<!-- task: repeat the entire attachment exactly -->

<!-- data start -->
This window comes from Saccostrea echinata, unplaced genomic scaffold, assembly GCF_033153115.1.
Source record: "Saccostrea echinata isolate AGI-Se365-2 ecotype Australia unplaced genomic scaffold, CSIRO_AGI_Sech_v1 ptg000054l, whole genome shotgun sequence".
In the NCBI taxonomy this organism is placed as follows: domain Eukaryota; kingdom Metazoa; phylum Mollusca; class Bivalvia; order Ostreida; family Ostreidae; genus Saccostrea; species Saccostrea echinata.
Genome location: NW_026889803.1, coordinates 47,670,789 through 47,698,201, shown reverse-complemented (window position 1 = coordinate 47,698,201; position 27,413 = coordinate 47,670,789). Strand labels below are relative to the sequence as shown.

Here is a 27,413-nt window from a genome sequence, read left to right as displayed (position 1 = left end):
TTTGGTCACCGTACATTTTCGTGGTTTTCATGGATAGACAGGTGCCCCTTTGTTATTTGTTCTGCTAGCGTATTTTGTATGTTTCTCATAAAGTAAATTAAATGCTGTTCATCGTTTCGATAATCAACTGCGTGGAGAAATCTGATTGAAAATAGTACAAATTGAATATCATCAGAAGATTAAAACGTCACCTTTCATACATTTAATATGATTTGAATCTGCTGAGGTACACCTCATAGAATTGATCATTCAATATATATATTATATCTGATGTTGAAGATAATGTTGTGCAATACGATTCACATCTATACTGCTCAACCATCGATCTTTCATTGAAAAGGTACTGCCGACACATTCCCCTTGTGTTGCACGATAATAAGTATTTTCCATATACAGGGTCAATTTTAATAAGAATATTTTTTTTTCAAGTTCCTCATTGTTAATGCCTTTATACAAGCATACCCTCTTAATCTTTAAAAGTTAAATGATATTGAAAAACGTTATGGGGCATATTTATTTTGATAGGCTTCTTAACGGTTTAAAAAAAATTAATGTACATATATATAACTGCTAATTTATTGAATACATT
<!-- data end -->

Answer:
This window comes from Saccostrea echinata, unplaced genomic scaffold, assembly GCF_033153115.1.
Source record: "Saccostrea echinata isolate AGI-Se365-2 ecotype Australia unplaced genomic scaffold, CSIRO_AGI_Sech_v1 ptg000054l, whole genome shotgun sequence".
In the NCBI taxonomy this organism is placed as follows: domain Eukaryota; kingdom Metazoa; phylum Mollusca; class Bivalvia; order Ostreida; family Ostreidae; genus Saccostrea; species Saccostrea echinata.
Genome location: NW_026889803.1, coordinates 47,670,789 through 47,698,201, shown reverse-complemented (window position 1 = coordinate 47,698,201; position 27,413 = coordinate 47,670,789). Strand labels below are relative to the sequence as shown.

Here is a 27,413-nt window from a genome sequence, read left to right as displayed (position 1 = left end):
TTTGGTCACCGTACATTTTCGTGGTTTTCATGGATAGACAGGTGCCCCTTTGTTATTTGTTCTGCTAGCGTATTTTGTATGTTTCTCATAAAGTAAATTAAATGCTGTTCATCGTTTCGATAATCAACTGCGTGGAGAAATCTGATTGAAAATAGTACAAATTGAATATCATCAGAAGATTAAAACGTCACCTTTCATACATTTAATATGATTTGAATCTGCTGAGGTACACCTCATAGAATTGATCATTCAATATATATATTATATCTGATGTTGAAGATAATGTTGTGCAATACGATTCACATCTATACTGCTCAACCATCGATCTTTCATTGAAAAGGTACTGCCGACACATTCCCCTTGTGTTGCACGATAATAAGTATTTTCCATATACAGGGTCAATTTTAATAAGAATATTTTTTTTTCAAGTTCCTCATTGTTAATGCCTTTATACAAGCATACCCTCTTAATCTTTAAAAGTTAAATGATATTGAAAAACGTTATGGGGCATATTTATTTTGATAGGCTTCTTAACGGTTTAAAAAAAATTAATGTACATATATATAACTGCTAATTTATTGAATACATT